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Dan Rubin's SuperfluousBanter

Design, random musings, and the Web. Since 1977


Personal Rules of Design

Every design­er has at least one design they would nev­er admit own­er­ship of, even under oath; some of us have a slight­ly high­er num­ber, and I’ve just been remind­ed of most of my own. 

I’ve been review­ing my col­lec­tion of work recent­ly, for var­i­ous rea­sons rang­ing from self pro­mo­tion to just dig­ging up old ZIP disks used for project archives, and after spend­ing a good deal of time review­ing over 7 years of my per­son­al efforts (in graph­ic design and web design), I have reached some con­clu­sions which I thought I would share with you in the form of my new Per­son­al Rules of Design.

These rules (or guide­lines. if you pre­fer) are not fixed, and as such as sub­ject to change as my opin­ion does. That said, I can say with a fair amount of con­fi­dence that they won’t be chang­ing any time soon. 

Personal Rules of Design

  1. Nev­er present a design to a client if you would­n’t use it to pro­mote yourself.
  2. Comps are only comps to the design­er; to the client, they are the fin­ished project. As such, only present a comp to your client if you will be pleased with it as a final design.
  3. When­ev­er you get the urge to tell a client “it’ll take about a week”, bite your tongue, and dou­ble or triple that estimate.
  4. When writ­ing a pro­pos­al, nev­er for­get to include the time it will take to talk with the client, espe­cial­ly if they like the sound of their own voice.
  5. Treat every project as if it were the most impor­tant design you had ever cre­at­ed; you nev­er know who will see it.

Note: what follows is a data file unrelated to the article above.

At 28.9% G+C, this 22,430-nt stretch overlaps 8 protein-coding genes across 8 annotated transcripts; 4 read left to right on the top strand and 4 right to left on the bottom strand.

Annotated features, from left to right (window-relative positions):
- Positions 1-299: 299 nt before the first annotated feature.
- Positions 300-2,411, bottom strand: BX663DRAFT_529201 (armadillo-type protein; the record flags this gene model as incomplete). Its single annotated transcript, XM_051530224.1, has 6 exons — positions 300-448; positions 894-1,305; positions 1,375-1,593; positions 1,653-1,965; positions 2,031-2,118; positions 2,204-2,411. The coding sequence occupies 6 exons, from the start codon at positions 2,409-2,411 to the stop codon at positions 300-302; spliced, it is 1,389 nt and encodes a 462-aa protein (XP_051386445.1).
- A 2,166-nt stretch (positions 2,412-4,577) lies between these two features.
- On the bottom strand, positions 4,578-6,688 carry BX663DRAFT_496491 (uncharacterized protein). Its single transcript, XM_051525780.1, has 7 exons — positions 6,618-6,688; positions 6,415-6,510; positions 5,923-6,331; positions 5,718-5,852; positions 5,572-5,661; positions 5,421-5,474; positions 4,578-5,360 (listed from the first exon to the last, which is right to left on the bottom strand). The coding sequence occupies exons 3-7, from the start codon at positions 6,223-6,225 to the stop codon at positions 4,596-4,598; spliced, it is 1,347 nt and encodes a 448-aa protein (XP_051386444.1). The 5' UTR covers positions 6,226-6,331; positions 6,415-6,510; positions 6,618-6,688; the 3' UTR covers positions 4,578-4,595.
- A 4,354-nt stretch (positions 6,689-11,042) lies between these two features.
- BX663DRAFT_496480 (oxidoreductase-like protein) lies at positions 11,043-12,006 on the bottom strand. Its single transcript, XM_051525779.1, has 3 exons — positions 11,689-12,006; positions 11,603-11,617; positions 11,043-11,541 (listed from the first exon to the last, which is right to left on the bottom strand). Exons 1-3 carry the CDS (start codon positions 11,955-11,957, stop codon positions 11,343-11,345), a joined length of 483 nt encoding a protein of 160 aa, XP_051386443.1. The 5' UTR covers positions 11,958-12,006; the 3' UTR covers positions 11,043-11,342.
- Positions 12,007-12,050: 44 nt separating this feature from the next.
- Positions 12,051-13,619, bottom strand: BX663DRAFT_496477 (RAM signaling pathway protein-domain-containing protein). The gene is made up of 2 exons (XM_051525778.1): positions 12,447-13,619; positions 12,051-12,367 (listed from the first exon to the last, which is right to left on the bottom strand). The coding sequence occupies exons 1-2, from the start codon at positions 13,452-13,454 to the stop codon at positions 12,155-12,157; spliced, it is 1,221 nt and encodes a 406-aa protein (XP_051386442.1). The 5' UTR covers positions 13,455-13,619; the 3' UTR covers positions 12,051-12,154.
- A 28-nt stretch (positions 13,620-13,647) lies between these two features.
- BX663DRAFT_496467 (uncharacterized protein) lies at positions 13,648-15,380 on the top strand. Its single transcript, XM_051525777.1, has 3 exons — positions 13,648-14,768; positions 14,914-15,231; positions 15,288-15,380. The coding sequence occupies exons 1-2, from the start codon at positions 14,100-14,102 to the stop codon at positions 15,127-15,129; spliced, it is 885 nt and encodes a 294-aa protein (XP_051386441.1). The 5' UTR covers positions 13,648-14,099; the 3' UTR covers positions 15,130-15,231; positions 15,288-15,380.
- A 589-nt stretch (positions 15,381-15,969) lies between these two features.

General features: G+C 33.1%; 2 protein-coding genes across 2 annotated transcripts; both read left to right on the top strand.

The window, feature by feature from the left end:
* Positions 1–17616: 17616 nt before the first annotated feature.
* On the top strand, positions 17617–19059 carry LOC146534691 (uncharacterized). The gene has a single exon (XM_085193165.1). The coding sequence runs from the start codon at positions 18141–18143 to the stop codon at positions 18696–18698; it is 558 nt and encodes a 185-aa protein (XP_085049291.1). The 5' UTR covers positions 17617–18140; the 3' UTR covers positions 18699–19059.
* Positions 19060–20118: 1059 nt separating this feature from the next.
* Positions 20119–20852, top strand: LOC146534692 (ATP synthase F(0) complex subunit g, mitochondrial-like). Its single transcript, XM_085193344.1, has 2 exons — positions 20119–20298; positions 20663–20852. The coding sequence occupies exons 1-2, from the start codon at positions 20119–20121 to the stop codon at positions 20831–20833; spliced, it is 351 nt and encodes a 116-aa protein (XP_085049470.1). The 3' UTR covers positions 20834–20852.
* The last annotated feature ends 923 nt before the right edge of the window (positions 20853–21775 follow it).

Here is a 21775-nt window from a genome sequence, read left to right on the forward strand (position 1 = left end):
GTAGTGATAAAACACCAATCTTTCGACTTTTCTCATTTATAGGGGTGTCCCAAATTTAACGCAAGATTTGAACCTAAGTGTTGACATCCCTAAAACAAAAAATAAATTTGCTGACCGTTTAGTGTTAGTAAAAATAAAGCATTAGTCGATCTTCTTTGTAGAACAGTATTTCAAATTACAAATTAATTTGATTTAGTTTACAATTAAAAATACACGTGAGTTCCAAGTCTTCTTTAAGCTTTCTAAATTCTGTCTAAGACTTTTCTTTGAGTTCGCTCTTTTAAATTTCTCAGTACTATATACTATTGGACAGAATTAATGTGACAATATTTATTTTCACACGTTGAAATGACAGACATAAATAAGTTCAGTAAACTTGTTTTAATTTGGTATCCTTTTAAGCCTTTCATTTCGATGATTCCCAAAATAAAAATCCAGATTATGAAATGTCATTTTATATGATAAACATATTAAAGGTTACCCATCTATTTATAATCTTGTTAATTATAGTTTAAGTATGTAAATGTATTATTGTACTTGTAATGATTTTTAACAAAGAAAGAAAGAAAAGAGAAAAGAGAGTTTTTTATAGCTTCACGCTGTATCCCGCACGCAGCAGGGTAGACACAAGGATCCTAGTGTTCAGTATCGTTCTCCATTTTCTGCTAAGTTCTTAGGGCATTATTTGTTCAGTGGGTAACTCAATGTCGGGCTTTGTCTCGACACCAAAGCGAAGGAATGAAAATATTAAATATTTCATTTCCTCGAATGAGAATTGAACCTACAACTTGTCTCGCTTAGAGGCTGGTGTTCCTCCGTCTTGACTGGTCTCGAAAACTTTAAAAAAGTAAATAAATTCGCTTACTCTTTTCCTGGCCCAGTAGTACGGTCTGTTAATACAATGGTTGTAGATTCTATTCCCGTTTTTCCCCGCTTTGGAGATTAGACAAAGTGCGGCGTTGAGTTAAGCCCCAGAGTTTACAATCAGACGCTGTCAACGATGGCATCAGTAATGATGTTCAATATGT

6. All your work reflects on your skills as a design­er, and on you as a per­son: make every design mean some­thing, and nev­er allow your­self to be con­tent with a sub-stan­dard design just so you can “get it out the door.”

I can only add that I believe if I had always fol­lowed these rules, I would have many more projects to show for the last 6 years. Instead, I hang my head in shame when look­ing at the major­i­ty of work I have pro­duced in the past, and can only imag­ine the ben­e­fits I would cur­rent­ly enjoy had I only been a lit­tle more par­tic­u­lar about my own standards. 

I urge you to cre­ate your own ver­sion of this list, and do so only after review­ing the last few years worth of your own work: it will make you a bet­ter design­er, and it will raise your per­son­al stan­dard for every future project.

This item was posted by Dan Rubin on Wednesday, May 14th, 2003.


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5 comments on “Personal Rules of Design”

  1. Posted by Erik P. Hanson on Friday, May 16th, 2003.

    7. Don’t design just for your own tastes, design for and tar­get the pur­pose, prod­uct and audi­ence at hand.

  2. Posted by Dan on Friday, May 16th, 2003.

    A good addi­tion Erik, and one that I would have list­ed on my orig­i­nal list were it not one of my per­son­al, unwrit­ten rules.

    I will say this though: The design should suit the pur­pose and the audi­ence, how­ev­er, it must always please you as well. If a design is tay­lored to a spe­cif­ic view­er but you are not hap­py with it, do not let it out the door. I believe it is always worth the extra effort and time to make some­thing wor­thy of inclu­sion in your own portfolio.

  3. Posted by Erik P. Hanson on Saturday, May 17th, 2003.


    : )

  4. Posted by Ed on Tuesday, May 20th, 2003.

    Thanks for the tips! I’m still try­ing to fig­ure a lot of this busi­ness out. Good to hear some advice from more estab­lished design­ers. Cheers.

  5. Posted by leslie on Wednesday, May 28th, 2003.

    Rule #2 is very true. I’ve been through that headache one too many times! 

    I would add: Be hon­est with the client dur­ing pro­pos­als. Don’t promise what you can’t deliv­er, no mat­ter how bad the client wants to hear it. Hon­est answers usu­al­ly equates to get­ting a high­er rate of hon­est clients who pay their bills on time. 

    Oh, that reminds me. #7: No check, no work. period.